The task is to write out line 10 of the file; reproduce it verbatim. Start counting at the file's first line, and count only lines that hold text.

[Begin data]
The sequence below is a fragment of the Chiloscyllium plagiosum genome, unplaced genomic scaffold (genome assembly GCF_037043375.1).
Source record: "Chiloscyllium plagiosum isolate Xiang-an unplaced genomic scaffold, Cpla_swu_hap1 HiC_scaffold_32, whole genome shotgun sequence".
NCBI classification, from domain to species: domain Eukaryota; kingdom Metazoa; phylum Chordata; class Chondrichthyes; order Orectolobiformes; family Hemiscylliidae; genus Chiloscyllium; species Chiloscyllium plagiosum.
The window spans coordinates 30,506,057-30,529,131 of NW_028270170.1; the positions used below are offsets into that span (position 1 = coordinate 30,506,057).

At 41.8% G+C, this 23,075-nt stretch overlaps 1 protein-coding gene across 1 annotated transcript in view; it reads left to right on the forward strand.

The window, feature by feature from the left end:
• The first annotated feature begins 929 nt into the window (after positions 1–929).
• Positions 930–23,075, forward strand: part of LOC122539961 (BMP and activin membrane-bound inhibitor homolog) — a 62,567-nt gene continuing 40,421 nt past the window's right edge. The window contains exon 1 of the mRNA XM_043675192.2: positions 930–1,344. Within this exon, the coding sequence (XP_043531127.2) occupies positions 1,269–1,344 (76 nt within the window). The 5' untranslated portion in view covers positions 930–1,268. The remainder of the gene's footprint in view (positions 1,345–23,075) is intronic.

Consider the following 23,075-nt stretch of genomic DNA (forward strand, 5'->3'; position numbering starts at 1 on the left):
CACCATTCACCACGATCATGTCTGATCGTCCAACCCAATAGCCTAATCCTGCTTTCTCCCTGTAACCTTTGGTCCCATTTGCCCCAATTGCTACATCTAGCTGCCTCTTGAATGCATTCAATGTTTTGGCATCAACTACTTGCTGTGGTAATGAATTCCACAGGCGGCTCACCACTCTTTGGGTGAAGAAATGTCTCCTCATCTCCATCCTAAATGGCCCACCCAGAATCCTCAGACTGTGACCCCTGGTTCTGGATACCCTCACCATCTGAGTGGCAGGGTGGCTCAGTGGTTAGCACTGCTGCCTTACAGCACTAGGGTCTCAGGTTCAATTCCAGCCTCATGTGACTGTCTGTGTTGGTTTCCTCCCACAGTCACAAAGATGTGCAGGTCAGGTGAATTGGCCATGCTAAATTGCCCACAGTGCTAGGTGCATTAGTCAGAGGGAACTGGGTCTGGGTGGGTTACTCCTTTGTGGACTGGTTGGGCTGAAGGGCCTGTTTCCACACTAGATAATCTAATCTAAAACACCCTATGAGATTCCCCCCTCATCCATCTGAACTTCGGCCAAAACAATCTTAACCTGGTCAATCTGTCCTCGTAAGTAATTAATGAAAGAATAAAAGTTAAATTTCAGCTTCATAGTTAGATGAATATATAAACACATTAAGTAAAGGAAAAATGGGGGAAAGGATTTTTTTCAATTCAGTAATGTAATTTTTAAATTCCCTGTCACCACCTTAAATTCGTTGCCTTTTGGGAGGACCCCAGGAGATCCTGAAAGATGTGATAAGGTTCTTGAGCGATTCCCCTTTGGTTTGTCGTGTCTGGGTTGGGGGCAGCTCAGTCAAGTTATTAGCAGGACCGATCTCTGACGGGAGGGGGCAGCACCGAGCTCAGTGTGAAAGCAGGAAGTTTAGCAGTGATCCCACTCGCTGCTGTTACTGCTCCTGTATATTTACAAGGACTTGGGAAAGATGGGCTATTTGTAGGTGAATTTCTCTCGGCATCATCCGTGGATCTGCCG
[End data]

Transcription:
CACCATTCACCACGATCATGTCTGATCGTCCAACCCAATAGCCTAATCCTGCTTTCTCCCTGTAACCTTTGGTCCCATTTGCCCCAATTGCTACATCTAGCTGCCTCTTGAATGCATTCAATGTTTTGGCATCAACTACTTGCTGTGGTAATGAATTCCACAGGCGGCTCACCACTCTTTGGGTGAAGAAATGTCTCCTCATCTCCATCCTAAATGGCCCACCCAGAATCCTCAGACTGTGACCCCTGGTTCTGGATACCCTCACCATCTGAGTGGCAGGGTGGCTCAGTGGTTAGCACTGCTGCCTTACAGCACTAGGGTCTCAGGTTCAATTCCAGCCTCATGTGACTGTCTGTGTTGGTTTCCTCCCACAGTCACAAAGATGTGCAGGTCAGGTGAATTGGCCATGCTAAATTGCCCACAGTGCTAGGTGCATTAGTCAGAGGGAACTGGGTCTGGGTGGGTTACTCCTTTGTGGACTGGTTGGGCTGAAGGGCCTGTTTCCACACTAGATAATCTAATCTAAAACACCCTATGAGATTCCCCCCTCATCCATCTGAACTTCGGCCAAAACAATCTTAACCTGGTCAATCTGTCCTCGTAAGTAATTAATGAAAGAATAAAAGTTAAATTTCAGCTTCATAGTTAGATGAATATATAAACACATTAAGTAAAGGAAAAATGGGGGAAAGGATTTTTTTCAATTCAGTAATGTAATTTTTAAATTCCCTGTCACCACCTTAAATTCGTTGCCTTTTGGGAGGACCCCAGGAGATCCTGAAAGATGTGATAAGGTTCTTGAGCGATTCCCCTTTGGTTTGTCGTGTCTGGGTTGGGGGCAGCTCAGTCAAGTTATTAGCAGGACCGATCTCTGACGGGAGGGGGCAGCACCGAGCTCAGTGTGAAAGCAGGAAGTTTAGCAGTGATCCCACTCGCTGCTGTTACTGCTCCTGTATATTTACAAGGACTTGGGAAAGATGGGCTATTTGTAGGTGAATTTCTCTCGGCATCATCCGTGGATCTGCCG